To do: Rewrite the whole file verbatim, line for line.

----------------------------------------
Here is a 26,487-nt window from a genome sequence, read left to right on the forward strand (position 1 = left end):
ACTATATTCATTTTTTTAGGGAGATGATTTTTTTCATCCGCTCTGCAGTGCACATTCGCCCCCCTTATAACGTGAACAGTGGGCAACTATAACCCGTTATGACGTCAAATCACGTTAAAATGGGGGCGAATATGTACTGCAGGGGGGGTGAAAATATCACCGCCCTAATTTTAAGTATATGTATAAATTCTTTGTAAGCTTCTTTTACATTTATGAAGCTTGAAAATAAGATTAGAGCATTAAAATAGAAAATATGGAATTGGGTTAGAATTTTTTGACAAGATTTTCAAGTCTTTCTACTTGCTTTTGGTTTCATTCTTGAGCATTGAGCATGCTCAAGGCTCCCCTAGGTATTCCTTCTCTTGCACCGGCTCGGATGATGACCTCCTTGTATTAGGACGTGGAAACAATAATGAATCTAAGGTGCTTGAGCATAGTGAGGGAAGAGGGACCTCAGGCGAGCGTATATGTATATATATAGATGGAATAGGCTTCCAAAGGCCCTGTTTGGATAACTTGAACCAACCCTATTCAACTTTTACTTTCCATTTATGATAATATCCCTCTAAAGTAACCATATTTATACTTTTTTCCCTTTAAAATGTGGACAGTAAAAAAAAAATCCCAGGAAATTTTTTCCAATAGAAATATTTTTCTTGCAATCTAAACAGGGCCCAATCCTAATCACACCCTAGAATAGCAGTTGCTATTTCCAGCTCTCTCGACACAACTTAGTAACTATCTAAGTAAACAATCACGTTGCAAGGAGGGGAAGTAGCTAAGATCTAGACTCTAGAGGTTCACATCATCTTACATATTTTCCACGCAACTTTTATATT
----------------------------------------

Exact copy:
Here is a 26,487-nt window from a genome sequence, read left to right on the forward strand (position 1 = left end):
ACTATATTCATTTTTTTAGGGAGATGATTTTTTTCATCCGCTCTGCAGTGCACATTCGCCCCCCTTATAACGTGAACAGTGGGCAACTATAACCCGTTATGACGTCAAATCACGTTAAAATGGGGGCGAATATGTACTGCAGGGGGGGTGAAAATATCACCGCCCTAATTTTAAGTATATGTATAAATTCTTTGTAAGCTTCTTTTACATTTATGAAGCTTGAAAATAAGATTAGAGCATTAAAATAGAAAATATGGAATTGGGTTAGAATTTTTTGACAAGATTTTCAAGTCTTTCTACTTGCTTTTGGTTTCATTCTTGAGCATTGAGCATGCTCAAGGCTCCCCTAGGTATTCCTTCTCTTGCACCGGCTCGGATGATGACCTCCTTGTATTAGGACGTGGAAACAATAATGAATCTAAGGTGCTTGAGCATAGTGAGGGAAGAGGGACCTCAGGCGAGCGTATATGTATATATATAGATGGAATAGGCTTCCAAAGGCCCTGTTTGGATAACTTGAACCAACCCTATTCAACTTTTACTTTCCATTTATGATAATATCCCTCTAAAGTAACCATATTTATACTTTTTTCCCTTTAAAATGTGGACAGTAAAAAAAAAATCCCAGGAAATTTTTTCCAATAGAAATATTTTTCTTGCAATCTAAACAGGGCCCAATCCTAATCACACCCTAGAATAGCAGTTGCTATTTCCAGCTCTCTCGACACAACTTAGTAACTATCTAAGTAAACAATCACGTTGCAAGGAGGGGAAGTAGCTAAGATCTAGACTCTAGAGGTTCACATCATCTTACATATTTTCCACGCAACTTTTATATT